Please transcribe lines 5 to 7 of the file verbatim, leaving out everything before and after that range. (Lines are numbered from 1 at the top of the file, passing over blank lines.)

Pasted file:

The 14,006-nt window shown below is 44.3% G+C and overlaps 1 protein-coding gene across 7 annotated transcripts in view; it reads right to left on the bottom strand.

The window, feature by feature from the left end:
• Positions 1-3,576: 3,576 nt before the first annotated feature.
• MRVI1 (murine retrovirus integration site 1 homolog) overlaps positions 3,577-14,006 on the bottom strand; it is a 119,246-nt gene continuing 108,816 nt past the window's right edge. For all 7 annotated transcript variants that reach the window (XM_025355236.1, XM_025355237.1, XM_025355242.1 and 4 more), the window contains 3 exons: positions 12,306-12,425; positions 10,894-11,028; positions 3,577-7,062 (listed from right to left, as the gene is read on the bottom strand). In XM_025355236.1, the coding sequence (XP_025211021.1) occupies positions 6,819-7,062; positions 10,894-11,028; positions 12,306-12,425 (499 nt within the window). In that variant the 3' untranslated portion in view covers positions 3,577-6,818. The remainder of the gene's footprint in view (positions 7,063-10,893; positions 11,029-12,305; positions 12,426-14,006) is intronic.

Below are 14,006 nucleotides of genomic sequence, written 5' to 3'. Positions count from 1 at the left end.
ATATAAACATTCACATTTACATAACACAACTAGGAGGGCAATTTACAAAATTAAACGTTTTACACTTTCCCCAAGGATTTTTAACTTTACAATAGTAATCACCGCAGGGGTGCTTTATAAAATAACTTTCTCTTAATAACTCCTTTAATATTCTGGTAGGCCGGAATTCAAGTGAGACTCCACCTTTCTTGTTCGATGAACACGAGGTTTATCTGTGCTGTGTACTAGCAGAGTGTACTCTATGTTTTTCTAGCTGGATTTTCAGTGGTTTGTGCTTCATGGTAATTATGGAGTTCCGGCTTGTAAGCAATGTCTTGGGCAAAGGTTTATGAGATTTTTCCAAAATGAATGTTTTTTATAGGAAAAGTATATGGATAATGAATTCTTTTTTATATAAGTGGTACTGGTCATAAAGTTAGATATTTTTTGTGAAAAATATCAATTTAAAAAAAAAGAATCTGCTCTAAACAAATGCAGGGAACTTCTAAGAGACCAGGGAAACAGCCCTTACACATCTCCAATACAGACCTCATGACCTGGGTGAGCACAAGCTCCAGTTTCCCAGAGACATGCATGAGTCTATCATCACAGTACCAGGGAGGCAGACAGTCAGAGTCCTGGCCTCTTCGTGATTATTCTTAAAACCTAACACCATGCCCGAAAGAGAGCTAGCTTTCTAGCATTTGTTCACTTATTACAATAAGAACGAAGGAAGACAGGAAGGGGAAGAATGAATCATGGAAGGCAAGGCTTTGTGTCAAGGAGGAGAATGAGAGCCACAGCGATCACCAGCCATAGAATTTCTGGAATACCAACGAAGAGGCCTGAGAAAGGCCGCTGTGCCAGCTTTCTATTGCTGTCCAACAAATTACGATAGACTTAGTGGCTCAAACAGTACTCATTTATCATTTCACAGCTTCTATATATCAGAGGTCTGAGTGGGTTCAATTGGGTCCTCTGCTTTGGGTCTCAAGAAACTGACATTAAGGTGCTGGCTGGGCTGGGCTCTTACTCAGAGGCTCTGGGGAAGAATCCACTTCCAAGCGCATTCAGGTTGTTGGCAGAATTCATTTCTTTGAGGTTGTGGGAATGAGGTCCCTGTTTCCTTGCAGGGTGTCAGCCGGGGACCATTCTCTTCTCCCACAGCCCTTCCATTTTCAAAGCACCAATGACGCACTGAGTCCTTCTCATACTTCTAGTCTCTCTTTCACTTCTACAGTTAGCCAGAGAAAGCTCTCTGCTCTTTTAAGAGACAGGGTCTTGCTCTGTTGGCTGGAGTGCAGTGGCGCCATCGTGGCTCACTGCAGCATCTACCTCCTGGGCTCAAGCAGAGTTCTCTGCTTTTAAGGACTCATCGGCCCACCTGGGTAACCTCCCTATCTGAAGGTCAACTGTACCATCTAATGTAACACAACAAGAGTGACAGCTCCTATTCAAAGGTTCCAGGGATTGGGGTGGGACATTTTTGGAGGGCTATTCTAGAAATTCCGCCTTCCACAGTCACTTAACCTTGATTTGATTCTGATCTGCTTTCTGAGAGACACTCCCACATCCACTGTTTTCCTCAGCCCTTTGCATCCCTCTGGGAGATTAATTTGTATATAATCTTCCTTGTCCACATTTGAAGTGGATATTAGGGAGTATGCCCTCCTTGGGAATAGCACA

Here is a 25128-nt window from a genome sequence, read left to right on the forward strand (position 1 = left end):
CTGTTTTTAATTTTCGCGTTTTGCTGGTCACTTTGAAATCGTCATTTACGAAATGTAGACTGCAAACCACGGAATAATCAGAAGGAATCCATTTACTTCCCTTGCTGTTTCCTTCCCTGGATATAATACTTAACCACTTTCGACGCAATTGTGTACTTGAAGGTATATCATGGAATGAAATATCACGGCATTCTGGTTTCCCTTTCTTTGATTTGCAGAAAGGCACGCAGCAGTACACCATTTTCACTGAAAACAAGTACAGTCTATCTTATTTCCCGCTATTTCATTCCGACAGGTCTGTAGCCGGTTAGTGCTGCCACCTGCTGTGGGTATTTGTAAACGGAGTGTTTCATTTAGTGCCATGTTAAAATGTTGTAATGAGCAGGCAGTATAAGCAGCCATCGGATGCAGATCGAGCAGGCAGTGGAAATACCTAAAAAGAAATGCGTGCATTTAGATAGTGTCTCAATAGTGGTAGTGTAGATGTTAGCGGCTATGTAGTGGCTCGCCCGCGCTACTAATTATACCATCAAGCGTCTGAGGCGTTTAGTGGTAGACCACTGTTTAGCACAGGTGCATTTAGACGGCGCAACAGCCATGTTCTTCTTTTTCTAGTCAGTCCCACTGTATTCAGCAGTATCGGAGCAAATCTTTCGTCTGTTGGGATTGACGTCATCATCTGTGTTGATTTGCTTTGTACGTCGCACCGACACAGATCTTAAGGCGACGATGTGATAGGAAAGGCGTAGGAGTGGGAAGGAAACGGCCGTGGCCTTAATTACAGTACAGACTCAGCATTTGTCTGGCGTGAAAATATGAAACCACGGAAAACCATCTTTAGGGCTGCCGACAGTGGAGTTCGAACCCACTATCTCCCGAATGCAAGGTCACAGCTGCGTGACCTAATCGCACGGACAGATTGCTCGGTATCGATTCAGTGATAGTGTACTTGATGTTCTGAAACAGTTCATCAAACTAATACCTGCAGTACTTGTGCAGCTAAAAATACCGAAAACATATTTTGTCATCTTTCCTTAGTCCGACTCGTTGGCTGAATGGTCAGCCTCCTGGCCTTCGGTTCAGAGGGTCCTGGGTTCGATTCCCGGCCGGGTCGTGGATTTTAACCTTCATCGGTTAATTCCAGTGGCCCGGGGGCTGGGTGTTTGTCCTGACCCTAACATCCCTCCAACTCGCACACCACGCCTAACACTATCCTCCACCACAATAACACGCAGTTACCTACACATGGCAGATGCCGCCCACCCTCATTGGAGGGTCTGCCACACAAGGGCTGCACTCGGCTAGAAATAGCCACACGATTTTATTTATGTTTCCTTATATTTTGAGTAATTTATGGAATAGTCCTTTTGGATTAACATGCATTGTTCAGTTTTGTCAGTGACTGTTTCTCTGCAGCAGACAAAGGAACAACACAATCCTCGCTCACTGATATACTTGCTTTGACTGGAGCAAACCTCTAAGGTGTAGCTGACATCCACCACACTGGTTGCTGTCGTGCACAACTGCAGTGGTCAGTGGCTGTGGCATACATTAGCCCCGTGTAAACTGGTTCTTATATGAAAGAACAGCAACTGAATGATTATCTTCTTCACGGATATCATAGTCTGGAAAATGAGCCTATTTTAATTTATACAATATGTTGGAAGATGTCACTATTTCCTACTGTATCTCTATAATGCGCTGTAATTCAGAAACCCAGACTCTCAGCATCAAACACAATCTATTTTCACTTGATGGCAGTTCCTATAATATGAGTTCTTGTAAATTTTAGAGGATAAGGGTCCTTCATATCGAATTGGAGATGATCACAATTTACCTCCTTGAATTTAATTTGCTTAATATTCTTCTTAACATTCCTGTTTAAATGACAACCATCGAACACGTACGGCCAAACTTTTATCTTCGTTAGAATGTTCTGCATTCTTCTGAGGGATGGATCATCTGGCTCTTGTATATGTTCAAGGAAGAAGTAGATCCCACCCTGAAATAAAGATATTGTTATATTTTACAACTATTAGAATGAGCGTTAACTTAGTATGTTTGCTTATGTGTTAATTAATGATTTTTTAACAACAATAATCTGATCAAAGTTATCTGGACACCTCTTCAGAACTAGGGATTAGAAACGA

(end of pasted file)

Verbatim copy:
Below are 14,006 nucleotides of genomic sequence, written 5' to 3'. Positions count from 1 at the left end.
ATATAAACATTCACATTTACATAACACAACTAGGAGGGCAATTTACAAAATTAAACGTTTTACACTTTCCCCAAGGATTTTTAACTTTACAATAGTAATCACCGCAGGGGTGCTTTATAAAATAACTTTCTCTTAATAACTCCTTTAATATTCTGGTAGGCCGGAATTCAAGTGAGACTCCACCTTTCTTGTTCGATGAACACGAGGTTTATCTGTGCTGTGTACTAGCAGAGTGTACTCTATGTTTTTCTAGCTGGATTTTCAGTGGTTTGTGCTTCATGGTAATTATGGAGTTCCGGCTTGTAAGCAATGTCTTGGGCAAAGGTTTATGAGATTTTTCCAAAATGAATGTTTTTTATAGGAAAAGTATATGGATAATGAATTCTTTTTTATATAAGTGGTACTGGTCATAAAGTTAGATATTTTTTGTGAAAAATATCAATTTAAAAAAAAAGAATCTGCTCTAAACAAATGCAGGGAACTTCTAAGAGACCAGGGAAACAGCCCTTACACATCTCCAATACAGACCTCATGACCTGGGTGAGCACAAGCTCCAGTTTCCCAGAGACATGCATGAGTCTATCATCACAGTACCAGGGAGGCAGACAGTCAGAGTCCTGGCCTCTTCGTGATTATTCTTAAAACCTAACACCATGCCCGAAAGAGAGCTAGCTTTCTAGCATTTGTTCACTTATTACAATAAGAACGAAGGAAGACAGGAAGGGGAAGAATGAATCATGGAAGGCAAGGCTTTGTGTCAAGGAGGAGAATGAGAGCCACAGCGATCACCAGCCATAGAATTTCTGGAATACCAACGAAGAGGCCTGAGAAAGGCCGCTGTGCCAGCTTTCTATTGCTGTCCAACAAATTACGATAGACTTAGTGGCTCAAACAGTACTCATTTATCATTTCACAGCTTCTATATATCAGAGGTCTGAGTGGGTTCAATTGGGTCCTCTGCTTTGGGTCTCAAGAAACTGACATTAAGGTGCTGGCTGGGCTGGGCTCTTACTCAGAGGCTCTGGGGAAGAATCCACTTCCAAGCGCATTCAGGTTGTTGGCAGAATTCATTTCTTTGAGGTTGTGGGAATGAGGTCCCTGTTTCCTTGCAGGGTGTCAGCCGGGGACCATTCTCTTCTCCCACAGCCCTTCCATTTTCAAAGCACCAATGACGCACTGAGTCCTTCTCATACTTCTAGTCTCTCTTTCACTTCTACAGTTAGCCAGAGAAAGCTCTCTGCTCTTTTAAGAGACAGGGTCTTGCTCTGTTGGCTGGAGTGCAGTGGCGCCATCGTGGCTCACTGCAGCATCTACCTCCTGGGCTCAAGCAGAGTTCTCTGCTTTTAAGGACTCATCGGCCCACCTGGGTAACCTCCCTATCTGAAGGTCAACTGTACCATCTAATGTAACACAACAAGAGTGACAGCTCCTATTCAAAGGTTCCAGGGATTGGGGTGGGACATTTTTGGAGGGCTATTCTAGAAATTCCGCCTTCCACAGTCACTTAACCTTGATTTGATTCTGATCTGCTTTCTGAGAGACACTCCCACATCCACTGTTTTCCTCAGCCCTTTGCATCCCTCTGGGAGATTAATTTGTATATAATCTTCCTTGTCCACATTTGAAGTGGATATTAGGGAGTATGCCCTCCTTGGGAATAGCACA

Here is a 25128-nt window from a genome sequence, read left to right on the forward strand (position 1 = left end):